“We only had four translators working on 500,000 items which filled more than a huge caravan trailer. Despite the time and budget limits, we quickly found that the Orient House material was incredibly important, showing Arafat's past pattern of behavior and future intentions. Some documents showed that Arafat worked hand in hand with Hamas leader Sheikh Ahmad Yassin, sending personal letters to the Hamas leader about coordinating attacks on Israel.
“Due to the fact that the documents were so politically explosive, Ariel Sharon did not provide much support to Minister Uzi Landau, most probably for political reasons. Sharon realized that the material found presented a devastating case against the Oslo Accords and the fundamental thinking guiding them. These documents showed that the PLO never had a real interest in peace with Israel. They also demonstrated that the PLO was much closer to Hamas regarding how to deal with Israel than Shimon Peres and Yossi Beilin – architects of the Oslo Accords – would ever be willing to admit. However, this message, though never fully expressed in the Israeli press and certainly not in the American or European press, reached the Israeli electorate to some extent.
“It is impossible to sum up ten years of operations and 500,000 documents in a few words. Yet some examples from them will illustrate the true intentions of the Palestinians. For instance, an internal Palestinian General Intelligence document from 1996 urges all Palestinian officers to find the weapons wherever and whenever possible for use in final battle with Israel. This text was mass-produced for dissemination to Palestinian forces. Dated December 1996, it is a call for arms against Israel – five years before the start of the Palestinian-Israeli war of attrition known as the ‘Al-Aqsa Intifada.’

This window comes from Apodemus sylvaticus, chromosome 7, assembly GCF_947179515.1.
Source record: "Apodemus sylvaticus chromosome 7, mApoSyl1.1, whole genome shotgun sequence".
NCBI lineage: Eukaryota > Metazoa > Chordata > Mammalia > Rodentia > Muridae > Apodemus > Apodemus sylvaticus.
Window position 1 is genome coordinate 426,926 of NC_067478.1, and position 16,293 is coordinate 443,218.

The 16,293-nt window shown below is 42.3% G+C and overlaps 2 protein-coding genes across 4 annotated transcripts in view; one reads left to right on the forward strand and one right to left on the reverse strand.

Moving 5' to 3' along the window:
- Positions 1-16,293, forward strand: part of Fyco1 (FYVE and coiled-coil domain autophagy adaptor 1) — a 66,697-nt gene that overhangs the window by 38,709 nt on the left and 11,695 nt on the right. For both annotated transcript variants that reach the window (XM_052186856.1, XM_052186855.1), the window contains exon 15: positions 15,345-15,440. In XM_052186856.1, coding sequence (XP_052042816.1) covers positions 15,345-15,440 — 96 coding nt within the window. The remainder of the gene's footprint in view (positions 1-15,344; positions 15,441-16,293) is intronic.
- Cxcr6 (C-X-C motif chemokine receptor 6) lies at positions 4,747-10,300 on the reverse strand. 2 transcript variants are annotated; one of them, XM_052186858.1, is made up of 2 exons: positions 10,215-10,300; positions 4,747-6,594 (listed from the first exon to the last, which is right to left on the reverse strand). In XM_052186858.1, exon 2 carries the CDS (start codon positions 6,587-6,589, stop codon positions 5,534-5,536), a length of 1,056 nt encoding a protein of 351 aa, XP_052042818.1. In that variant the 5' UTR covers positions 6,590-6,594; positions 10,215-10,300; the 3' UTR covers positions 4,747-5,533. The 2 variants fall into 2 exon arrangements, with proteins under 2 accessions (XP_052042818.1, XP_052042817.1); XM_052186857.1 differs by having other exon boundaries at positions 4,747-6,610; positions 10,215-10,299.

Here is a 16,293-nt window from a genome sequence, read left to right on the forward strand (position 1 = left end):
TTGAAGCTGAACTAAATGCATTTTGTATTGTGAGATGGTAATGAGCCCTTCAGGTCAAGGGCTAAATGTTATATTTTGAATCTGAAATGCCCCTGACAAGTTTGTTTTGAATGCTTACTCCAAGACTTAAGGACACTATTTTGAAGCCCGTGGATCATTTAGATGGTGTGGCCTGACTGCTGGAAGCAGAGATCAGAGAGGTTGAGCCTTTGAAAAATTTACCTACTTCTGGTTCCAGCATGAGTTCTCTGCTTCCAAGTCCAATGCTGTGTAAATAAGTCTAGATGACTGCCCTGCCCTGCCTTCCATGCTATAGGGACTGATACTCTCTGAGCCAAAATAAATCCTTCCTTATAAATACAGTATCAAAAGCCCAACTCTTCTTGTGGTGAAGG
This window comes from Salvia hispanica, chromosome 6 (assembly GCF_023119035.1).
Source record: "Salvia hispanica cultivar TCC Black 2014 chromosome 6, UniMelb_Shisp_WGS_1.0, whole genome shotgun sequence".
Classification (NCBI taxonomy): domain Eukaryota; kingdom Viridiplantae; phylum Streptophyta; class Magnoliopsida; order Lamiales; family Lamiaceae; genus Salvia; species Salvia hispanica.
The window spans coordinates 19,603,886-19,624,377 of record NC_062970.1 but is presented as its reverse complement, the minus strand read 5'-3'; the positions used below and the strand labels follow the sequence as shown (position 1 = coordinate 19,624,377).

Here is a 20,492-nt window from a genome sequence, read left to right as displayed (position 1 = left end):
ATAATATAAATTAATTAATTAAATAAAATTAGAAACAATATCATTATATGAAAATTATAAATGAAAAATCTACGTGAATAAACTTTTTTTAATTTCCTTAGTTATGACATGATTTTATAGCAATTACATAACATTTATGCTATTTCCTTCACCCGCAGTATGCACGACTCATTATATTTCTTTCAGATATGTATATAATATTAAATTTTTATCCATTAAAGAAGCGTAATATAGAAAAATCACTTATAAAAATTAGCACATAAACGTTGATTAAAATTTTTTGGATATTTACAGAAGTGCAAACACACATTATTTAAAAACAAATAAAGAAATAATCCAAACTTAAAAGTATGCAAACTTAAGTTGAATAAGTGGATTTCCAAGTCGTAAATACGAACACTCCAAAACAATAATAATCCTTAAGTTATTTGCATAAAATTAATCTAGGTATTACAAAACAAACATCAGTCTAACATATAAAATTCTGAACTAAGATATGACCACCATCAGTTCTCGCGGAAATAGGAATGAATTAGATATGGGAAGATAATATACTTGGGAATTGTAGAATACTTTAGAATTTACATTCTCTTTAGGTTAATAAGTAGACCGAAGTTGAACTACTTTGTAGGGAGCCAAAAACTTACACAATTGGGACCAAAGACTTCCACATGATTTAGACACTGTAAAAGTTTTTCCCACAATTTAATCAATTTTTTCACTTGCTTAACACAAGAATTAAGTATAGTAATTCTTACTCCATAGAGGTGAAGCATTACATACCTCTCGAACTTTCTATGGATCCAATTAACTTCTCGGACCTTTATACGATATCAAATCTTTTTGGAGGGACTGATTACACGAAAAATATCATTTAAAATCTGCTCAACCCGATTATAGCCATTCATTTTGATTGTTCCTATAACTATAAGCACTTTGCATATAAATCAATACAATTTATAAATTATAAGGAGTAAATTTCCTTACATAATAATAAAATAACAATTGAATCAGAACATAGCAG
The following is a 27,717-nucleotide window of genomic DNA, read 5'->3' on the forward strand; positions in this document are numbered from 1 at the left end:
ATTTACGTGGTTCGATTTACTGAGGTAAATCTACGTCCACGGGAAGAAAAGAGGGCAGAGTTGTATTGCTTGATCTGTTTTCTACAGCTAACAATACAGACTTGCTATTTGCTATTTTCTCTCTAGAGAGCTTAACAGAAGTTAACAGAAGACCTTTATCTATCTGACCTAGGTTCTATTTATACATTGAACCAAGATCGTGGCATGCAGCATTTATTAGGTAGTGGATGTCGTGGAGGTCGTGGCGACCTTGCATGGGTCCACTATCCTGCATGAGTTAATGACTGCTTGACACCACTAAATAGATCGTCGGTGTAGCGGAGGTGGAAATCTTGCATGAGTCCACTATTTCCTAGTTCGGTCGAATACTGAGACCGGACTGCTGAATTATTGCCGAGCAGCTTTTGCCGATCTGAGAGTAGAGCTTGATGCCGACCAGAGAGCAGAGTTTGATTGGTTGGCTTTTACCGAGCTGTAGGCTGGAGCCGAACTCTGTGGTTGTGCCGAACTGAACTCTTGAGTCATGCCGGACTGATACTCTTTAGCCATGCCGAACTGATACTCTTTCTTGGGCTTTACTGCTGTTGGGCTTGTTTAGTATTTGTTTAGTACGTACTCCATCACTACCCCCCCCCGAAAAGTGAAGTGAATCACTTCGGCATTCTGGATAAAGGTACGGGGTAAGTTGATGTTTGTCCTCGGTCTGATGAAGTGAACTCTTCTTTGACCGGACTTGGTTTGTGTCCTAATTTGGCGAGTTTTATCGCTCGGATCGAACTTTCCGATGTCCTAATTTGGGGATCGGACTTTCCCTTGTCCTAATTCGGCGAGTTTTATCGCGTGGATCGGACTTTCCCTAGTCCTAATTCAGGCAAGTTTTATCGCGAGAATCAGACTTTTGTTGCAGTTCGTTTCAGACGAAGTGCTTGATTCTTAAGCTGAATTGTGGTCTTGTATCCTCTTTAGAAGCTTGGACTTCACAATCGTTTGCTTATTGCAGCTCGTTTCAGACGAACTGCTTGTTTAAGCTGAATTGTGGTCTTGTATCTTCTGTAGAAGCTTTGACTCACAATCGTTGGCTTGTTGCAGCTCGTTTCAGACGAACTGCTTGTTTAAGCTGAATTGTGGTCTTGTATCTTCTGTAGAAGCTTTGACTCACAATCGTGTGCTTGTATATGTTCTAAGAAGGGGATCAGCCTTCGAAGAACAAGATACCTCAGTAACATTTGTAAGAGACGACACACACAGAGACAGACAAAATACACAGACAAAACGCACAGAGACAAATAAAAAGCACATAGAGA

“Another document found was Arafat’s hand-signed confirmation and introduction to a speech by his secretary Taeb Abdel-Rahim in September 1999, endorsing violence as a way to defeat Israel.
“Several signed documents from 2001 show that Husseini – who was Arafat’s personal representative in Jerusalem – drilled his employees and prepared his lawyers carefully for the ‘Intifada’ with Israel that erupted in September of that year. Furthermore, a list of payments to Palestinian terrorists and assassins signed by Arafat was found. It included his hand-written changes as to the amounts to be paid to each murderer.
“We could not even cover half the documents because of lack of time and budget. Yet they created a serious indictment against many so-called Paelstinian ‘moderates’ like Faisal Husseini and Bassam Abu-Sharif. Husseini was a terror planner and paymaster, and Abu-Sharif in one document plans to cajole or extort reporters in Jerusalem the same way the PLO successfully did in Beirut in the 1970's and 1980's.
“Finally: It is no accident that The New York Times declined to publish the documents, even though I, a former reporter of theirs, offered them an exclusive scoop. Simply put, the documents would have undermined The New York Times’s reputation and editorial positions.”
 Michael Widlanski, Battle for Our Minds: Western Elites and the Terror Threat, (New York: Simon and Schuster, 2012).